“Dogs are meat-eaters,” said Chase Rasmussen, vice president of NutriSource. “They love protein, whether it be from fish, fowl or hooved animals. Research is showing us that high-protein diets can be very beneficial to our pets by providing lean muscle mass, reducing allergies and even helping prevent some cancers. We’ve also seen evidence that dogs that eat more protein have more energy, smaller waste and better breath.”

According to Thatcher at Red Collar Pet Foods, another trend in pet food involves more natural sources of colors and spices. Natural fruit extracts and concentrates have been in the human market for decades. And the use of fruits and vegetables will become more mainstream in pet food production as another example of the humanization trend in pet foods.

“Many fruits and veggies – and pulps derived from them – are instrumental in the hands of a good formulator,” he said. “Ingredients like beet pulp and tomato pomace are good balances of different fibers and can help balance GI health. A vast number of other fruit/veggie-based ingredients – pumpkin, berries, apples – can be used as targeted fiber ingredients depending on the needs of the diet, while at the same time giving a cleaner more understandable label.”

He added that fruits and veggies also are being used for visual inclusions in pet food. Small flakes of spinach incorporated into the product will go much further than an image on the pack. Dried fruits and veggies reinforce what is claimed on pack.

“Sustainability” is another term that has been catching on with consumers, and many predict it will make a big move forward in the pet care industry as pet owners use sustainable packaging as a motivator for their purchases.

“As pet parents are becoming more conscious of the state of our planet, they have become more passionate about supporting brands that care about this issue,” Adrian Pettyan, CEO and co-founder of Caru Pet Food Company. “Eco-friendly packaging has always been a top priority for us since we first launched our pet stews in 2014. We were the first pet food company to utilize Tetra Pak cartons for all of our dog and cat stews because they keep our recipes fresh, are easy to serve and are made from up to 70 percent post-consumer recycled paper.”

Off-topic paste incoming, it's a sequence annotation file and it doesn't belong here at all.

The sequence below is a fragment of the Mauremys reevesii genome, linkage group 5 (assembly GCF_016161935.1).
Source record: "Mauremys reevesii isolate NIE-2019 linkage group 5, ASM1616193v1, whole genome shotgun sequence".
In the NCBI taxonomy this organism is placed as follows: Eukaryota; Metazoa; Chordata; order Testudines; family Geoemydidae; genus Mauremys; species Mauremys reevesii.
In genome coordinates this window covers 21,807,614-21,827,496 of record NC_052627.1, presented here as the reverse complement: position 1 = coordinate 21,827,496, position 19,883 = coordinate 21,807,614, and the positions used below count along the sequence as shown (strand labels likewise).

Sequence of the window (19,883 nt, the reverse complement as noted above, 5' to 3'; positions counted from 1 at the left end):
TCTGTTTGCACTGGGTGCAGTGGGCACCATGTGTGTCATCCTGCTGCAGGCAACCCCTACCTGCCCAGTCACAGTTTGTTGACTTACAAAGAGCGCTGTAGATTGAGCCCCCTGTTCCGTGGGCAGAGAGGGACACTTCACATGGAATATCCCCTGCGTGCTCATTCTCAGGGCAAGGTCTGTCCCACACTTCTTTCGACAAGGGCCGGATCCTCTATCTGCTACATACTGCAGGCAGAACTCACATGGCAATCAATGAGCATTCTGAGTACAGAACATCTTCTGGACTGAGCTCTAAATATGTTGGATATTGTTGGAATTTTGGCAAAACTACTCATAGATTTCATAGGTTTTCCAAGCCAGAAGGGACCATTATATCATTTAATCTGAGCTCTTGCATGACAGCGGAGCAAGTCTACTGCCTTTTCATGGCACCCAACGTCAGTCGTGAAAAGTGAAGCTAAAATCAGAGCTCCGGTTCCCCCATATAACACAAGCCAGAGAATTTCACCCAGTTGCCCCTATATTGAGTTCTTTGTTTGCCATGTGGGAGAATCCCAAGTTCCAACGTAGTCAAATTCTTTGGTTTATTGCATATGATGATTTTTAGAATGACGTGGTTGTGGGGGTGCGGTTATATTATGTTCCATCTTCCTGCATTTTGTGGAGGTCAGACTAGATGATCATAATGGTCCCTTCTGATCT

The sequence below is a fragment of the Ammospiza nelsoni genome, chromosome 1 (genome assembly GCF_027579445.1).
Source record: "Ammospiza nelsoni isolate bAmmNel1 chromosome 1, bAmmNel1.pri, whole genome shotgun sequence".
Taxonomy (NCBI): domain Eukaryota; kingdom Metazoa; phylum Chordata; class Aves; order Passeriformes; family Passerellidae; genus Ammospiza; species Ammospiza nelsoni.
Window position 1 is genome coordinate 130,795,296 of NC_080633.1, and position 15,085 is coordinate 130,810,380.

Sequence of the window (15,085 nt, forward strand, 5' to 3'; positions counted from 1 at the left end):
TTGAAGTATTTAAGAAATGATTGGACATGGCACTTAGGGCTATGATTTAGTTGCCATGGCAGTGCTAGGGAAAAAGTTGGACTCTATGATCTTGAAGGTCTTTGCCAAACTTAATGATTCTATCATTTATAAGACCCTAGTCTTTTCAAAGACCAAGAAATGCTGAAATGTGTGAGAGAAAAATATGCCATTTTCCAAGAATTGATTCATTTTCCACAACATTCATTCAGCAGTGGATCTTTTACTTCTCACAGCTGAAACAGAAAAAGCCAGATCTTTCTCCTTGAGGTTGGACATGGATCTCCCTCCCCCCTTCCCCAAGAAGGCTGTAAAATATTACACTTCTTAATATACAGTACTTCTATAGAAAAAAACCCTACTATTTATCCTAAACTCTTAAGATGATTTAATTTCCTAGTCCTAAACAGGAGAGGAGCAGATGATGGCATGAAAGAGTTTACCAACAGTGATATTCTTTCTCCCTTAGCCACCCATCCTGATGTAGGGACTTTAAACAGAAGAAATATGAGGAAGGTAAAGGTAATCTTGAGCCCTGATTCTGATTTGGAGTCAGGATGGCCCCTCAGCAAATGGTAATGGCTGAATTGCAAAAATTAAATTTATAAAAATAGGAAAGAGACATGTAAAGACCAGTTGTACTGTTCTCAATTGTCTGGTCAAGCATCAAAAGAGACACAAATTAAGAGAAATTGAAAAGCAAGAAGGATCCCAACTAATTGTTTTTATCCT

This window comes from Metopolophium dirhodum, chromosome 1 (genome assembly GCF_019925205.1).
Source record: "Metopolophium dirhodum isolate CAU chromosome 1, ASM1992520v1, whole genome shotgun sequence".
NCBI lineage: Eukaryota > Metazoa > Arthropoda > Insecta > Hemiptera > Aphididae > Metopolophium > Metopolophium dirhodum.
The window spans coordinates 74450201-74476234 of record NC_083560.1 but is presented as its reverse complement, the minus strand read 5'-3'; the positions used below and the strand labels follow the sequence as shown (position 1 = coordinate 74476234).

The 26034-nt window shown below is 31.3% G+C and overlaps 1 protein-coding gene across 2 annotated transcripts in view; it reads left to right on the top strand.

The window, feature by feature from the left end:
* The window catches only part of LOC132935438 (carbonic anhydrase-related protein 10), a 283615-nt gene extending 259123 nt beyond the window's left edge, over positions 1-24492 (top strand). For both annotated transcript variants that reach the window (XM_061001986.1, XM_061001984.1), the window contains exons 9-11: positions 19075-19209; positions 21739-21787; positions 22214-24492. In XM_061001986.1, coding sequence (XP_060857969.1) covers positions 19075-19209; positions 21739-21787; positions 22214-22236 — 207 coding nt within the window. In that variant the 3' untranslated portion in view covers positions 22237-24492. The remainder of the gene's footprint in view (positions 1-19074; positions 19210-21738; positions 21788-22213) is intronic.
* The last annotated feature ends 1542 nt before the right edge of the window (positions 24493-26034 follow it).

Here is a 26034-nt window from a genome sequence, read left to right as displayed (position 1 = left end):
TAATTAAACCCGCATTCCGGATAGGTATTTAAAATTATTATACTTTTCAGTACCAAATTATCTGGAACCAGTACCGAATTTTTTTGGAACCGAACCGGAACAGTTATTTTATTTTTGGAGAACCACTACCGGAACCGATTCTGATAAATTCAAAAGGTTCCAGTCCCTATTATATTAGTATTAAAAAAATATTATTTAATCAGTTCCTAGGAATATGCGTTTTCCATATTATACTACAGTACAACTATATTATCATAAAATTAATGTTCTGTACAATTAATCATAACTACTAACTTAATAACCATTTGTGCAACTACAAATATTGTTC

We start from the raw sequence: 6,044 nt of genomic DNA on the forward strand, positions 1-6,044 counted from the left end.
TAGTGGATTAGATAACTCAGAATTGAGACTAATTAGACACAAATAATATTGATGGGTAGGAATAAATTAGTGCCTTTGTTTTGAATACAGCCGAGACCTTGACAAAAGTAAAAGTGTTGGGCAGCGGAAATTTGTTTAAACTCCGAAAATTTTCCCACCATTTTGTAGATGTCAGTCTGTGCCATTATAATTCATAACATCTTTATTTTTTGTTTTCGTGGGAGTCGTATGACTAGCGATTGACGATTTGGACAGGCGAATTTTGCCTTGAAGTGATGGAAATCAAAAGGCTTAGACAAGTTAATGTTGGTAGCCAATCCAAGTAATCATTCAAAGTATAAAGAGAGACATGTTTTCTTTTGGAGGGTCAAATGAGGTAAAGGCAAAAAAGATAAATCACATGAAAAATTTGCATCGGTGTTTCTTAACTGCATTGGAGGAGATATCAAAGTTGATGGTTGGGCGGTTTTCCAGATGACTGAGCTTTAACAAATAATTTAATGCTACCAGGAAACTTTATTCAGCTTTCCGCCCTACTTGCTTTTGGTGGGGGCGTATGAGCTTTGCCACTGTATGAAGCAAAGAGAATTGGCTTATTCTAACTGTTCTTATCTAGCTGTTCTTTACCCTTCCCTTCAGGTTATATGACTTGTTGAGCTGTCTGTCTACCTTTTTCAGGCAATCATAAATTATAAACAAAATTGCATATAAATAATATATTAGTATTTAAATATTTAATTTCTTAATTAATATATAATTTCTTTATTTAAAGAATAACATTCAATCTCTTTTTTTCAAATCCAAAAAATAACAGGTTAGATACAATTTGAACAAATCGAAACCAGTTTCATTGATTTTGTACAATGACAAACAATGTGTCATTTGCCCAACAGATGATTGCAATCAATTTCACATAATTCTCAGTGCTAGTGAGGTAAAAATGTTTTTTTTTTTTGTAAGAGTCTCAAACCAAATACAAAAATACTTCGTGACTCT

Nature’s Logic recently become the first pet food company to join the American Sustainable Business Council (ASBC), a leading business organization advancing the power of business for a just and sustainable world. Named as a Top-20 Sustainable Brand by the Pet Sustainability Coalition, Nature’s Logic is among leading companies that integrate environmental and social practices.

“As a proud member of the American Sustainable Business Council, Nature’s Logic can now more broadly fulfill our role in advancing our mission – to apply the logic of nature to everything we touch,” said David Yaskulka, CEO of Nature’s Logic.

And as of June 30, 2020, Open Farm has partnered with Loop, a circular shopping platform developed by international recycling leader TerraCycle, as its first pet food participant.

“Sustainability is at the core of everything we do at Open Farm, as we continue our commitment to raise the bar when it comes to feeding our pets and caring for our planet,” said Isaac Langleben, co-founder and CEO of Open Farm.

As part of the pilot program, Open Farm Pet Food products are available to consumers located in New York, New Jersey, Pennsylvania, Maryland, Washington, D.C., Connecticut, Massachusetts, Vermont, Rhode Island and Delaware. In these states, consumers can support a circular economy with the purchase of Open Farm Freeze-Dried Raw Dog Food in waste-free, reusable containers that are collected, cleaned, refilled and reused.

If the program catches on with consumers, it could be another step toward pet food helping to reduce our environmental footprint.